Stroke experts to test new nerve stimulation therapy in bid to improve hand and arm weakness in stroke survivors

A new stroke treatment which delivers electrical pulses to the brain via a portable, pacemaker-like device whilst rehabilitation therapy is being carried out is to be tested in a pioneering trial in a bid to improve arm recovery after stroke.

The new trial is led by researchers from Sheffield Teaching Hospitals NHS Foundation Trust and the University of Sheffield and funded by a partnership between the National Institute for Health and Care Research and the Medical Research Council and the Association of British Neurologists Fellowship (co-funded by the Stroke Association and Berkeley Foundation).

It will be the first to see if a treatment known as transcutaneous (through the skin) vagus nerve stimulation can improve hand and arm weakness in stroke survivors when given as a self-delivered treatment during stroke rehabilitation therapy.

A consultant testing the arm function of a patient, with a computer screen showing the study logo.

Dr Ali Ali and stroke patient Roy, a participant in the trial.

Around 110,000 people suffer with a stroke in the UK every year and one third of stroke survivors are left with permanent arm weakness which can make daily activities difficult. Rehabilitation therapy is the main treatment for people recovering from a stroke. However, the benefits are modest and many stroke survivors have persisting arm weakness, limiting their ability to self-care, contributing to costs to the NHS.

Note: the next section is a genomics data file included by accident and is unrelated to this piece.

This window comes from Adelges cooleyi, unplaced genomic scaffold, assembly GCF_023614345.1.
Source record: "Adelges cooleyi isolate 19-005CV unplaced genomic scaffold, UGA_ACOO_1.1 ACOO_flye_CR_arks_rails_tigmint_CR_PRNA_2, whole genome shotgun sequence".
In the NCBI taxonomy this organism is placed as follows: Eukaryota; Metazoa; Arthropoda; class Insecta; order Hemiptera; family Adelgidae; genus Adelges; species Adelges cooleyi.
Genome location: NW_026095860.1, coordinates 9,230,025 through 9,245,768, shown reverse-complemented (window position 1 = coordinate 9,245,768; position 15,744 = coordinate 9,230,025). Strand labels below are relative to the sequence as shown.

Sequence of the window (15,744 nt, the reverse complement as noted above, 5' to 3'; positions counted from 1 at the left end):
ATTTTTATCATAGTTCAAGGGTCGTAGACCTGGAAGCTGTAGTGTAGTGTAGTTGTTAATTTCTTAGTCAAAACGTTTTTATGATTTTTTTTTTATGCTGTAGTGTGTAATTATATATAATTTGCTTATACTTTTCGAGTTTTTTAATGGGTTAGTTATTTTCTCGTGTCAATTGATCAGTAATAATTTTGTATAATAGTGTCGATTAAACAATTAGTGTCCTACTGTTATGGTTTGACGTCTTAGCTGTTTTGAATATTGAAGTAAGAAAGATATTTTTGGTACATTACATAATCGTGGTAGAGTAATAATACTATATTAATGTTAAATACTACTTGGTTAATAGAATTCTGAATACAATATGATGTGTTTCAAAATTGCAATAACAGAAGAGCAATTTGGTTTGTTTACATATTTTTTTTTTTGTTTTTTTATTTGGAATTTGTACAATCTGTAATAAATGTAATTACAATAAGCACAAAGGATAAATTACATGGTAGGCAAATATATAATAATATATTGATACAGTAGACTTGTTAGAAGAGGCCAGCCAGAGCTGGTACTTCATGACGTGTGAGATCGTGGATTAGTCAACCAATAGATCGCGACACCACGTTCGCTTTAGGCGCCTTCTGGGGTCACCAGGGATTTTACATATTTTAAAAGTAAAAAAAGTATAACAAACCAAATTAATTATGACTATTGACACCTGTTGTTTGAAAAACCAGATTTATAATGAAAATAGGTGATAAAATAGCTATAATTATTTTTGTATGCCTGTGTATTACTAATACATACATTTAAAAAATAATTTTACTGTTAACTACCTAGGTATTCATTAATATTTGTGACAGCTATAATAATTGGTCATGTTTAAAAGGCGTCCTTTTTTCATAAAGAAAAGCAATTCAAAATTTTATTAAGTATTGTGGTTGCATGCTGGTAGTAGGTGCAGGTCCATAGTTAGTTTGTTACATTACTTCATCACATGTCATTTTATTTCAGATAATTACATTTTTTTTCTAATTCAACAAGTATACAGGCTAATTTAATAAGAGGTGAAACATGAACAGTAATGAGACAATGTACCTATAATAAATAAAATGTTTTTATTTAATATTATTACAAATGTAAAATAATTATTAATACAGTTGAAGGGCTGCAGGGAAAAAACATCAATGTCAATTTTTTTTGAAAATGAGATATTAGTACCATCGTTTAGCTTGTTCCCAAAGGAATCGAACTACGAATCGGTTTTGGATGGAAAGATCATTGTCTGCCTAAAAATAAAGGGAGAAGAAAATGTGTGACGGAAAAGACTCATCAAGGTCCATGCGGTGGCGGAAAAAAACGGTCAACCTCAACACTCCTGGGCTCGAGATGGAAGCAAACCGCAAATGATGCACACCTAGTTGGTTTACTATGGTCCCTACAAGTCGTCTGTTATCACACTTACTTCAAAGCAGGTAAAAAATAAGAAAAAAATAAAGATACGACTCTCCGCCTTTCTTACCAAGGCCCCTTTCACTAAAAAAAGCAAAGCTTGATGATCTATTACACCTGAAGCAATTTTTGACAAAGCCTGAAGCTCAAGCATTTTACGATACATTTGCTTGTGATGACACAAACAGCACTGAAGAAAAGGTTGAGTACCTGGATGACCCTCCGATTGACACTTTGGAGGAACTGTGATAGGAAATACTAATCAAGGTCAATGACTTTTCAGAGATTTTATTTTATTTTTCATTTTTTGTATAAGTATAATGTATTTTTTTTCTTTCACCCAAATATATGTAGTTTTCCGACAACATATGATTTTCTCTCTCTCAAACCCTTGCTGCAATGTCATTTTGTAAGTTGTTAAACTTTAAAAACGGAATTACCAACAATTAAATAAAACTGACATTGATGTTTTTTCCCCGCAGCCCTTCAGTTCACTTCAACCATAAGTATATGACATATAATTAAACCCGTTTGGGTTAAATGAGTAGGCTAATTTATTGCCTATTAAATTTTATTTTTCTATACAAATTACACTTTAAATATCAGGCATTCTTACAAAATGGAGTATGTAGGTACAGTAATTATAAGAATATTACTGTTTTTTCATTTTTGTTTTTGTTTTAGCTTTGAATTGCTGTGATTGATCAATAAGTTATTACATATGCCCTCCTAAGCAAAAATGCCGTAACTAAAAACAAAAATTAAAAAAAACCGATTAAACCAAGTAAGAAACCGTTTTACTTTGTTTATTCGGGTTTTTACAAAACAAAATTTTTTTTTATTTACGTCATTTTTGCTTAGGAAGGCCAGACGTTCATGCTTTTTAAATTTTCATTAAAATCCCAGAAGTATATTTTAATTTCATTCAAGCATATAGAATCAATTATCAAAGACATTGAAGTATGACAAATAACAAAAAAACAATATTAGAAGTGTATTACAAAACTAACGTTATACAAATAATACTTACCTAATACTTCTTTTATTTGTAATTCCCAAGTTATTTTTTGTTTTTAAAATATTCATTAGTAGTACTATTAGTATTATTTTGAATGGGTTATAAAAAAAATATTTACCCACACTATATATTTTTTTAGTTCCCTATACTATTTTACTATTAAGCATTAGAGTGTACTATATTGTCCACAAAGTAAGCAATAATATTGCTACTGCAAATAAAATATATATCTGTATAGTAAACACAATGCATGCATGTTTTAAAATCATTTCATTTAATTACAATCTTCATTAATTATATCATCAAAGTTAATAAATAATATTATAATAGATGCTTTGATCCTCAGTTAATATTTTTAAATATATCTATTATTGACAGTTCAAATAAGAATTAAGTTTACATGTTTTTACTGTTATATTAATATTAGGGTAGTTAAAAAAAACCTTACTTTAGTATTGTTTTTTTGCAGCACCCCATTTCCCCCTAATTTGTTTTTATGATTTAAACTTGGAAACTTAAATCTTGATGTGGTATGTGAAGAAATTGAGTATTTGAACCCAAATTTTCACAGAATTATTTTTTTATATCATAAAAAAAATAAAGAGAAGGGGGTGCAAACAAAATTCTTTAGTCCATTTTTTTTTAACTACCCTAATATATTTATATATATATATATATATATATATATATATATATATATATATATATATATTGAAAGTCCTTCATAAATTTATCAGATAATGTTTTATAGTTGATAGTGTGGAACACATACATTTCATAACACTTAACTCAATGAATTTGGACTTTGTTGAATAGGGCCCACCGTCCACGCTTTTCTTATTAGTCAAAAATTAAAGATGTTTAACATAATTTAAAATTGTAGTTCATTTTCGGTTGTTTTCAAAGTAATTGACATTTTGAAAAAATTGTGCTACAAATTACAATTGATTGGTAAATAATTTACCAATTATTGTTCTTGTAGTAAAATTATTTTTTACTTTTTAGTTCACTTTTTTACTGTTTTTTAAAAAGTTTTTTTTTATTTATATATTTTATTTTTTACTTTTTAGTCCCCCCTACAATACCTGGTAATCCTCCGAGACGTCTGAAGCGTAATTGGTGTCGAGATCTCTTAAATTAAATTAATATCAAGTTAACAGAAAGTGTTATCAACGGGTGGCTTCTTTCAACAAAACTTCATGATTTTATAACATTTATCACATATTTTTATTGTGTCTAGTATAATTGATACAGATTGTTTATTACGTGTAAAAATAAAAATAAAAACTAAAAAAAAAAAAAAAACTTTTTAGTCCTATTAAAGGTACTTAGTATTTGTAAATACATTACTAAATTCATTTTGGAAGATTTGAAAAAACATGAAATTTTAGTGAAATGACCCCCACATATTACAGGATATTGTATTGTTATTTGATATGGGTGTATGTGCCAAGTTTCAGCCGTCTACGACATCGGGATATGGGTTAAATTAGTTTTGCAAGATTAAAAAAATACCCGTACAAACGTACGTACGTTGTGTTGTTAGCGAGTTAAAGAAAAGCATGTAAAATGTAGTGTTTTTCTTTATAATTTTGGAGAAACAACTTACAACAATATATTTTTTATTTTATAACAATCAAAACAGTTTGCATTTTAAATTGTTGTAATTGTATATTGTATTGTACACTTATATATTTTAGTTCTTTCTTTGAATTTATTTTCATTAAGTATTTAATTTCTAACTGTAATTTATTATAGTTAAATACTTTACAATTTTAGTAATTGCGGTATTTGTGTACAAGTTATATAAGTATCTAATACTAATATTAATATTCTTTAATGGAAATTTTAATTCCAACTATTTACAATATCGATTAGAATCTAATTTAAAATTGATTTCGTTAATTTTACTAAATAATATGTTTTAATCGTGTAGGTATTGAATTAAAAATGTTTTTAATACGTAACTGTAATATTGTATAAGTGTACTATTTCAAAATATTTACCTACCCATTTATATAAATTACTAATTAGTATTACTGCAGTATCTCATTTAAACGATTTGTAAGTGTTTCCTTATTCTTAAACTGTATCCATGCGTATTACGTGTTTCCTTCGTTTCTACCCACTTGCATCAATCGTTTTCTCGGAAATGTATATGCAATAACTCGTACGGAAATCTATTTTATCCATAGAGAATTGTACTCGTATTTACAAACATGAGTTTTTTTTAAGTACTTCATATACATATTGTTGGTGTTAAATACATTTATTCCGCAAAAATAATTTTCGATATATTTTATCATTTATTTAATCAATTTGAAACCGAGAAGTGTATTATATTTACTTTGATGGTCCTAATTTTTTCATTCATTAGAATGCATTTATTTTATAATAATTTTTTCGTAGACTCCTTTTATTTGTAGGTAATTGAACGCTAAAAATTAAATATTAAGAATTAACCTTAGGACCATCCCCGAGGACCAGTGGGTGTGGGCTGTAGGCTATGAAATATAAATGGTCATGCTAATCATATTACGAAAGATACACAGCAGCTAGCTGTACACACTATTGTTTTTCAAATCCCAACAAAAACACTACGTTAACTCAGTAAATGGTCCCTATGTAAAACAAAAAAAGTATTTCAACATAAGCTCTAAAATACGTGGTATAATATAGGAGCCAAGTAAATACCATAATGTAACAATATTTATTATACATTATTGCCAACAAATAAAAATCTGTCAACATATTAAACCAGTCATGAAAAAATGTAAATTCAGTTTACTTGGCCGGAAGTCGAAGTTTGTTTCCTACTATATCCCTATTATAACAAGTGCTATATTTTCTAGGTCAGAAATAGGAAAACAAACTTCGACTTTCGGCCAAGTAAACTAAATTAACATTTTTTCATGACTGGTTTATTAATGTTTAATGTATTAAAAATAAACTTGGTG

The £2m TRICEPS trial will build on the results of a recent clinical trial which showed that stimulating damaged areas of the brain using invasive vagus nerve stimulation improved arm recovery in stroke survivors when combined with stroke therapy more than if therapy alone was provided.

However, in this trial the electrical stimulator was surgically implanted in the chest to deliver the stimulation to damaged parts of the brain through a key nerve in the body known as the vagus nerve. As well as patients having a general anaesthetic to have the device implanted, the therapy in this trial had to be administered with hospital supervision as a therapist was required to trigger the stimulation.

In TRICEPS, the stimulation will instead be triggered via a lightweight, wearable pacemaker-like device which connects to a wired earpiece. The stimulation will then be automatically activated as the arm is moved during therapy whilst the connected earpiece gently tickles the ear, meaning participants can access the treatment at home and without the need for a surgical implant.

Researchers hope that the portable, stimulation device will allow the revolutionary treatment to be provided to larger numbers of stroke patients, at cost and at scale.

Professor Arshad Majid, Consultant Neurologist at Sheffield Teaching Hospitals NHS Foundation Trust and Professor of Cerebrovascular Neurology at the University of Sheffield and chief investigator of the trial said: “We are really excited to be launching this new study. In a very small preliminary trial, we showed that gently ‘tickling’ a nerve at the ear using mild electrical pulses improved arm and hand weakness after stroke when used in conjunction with stroke rehabilitation therapy.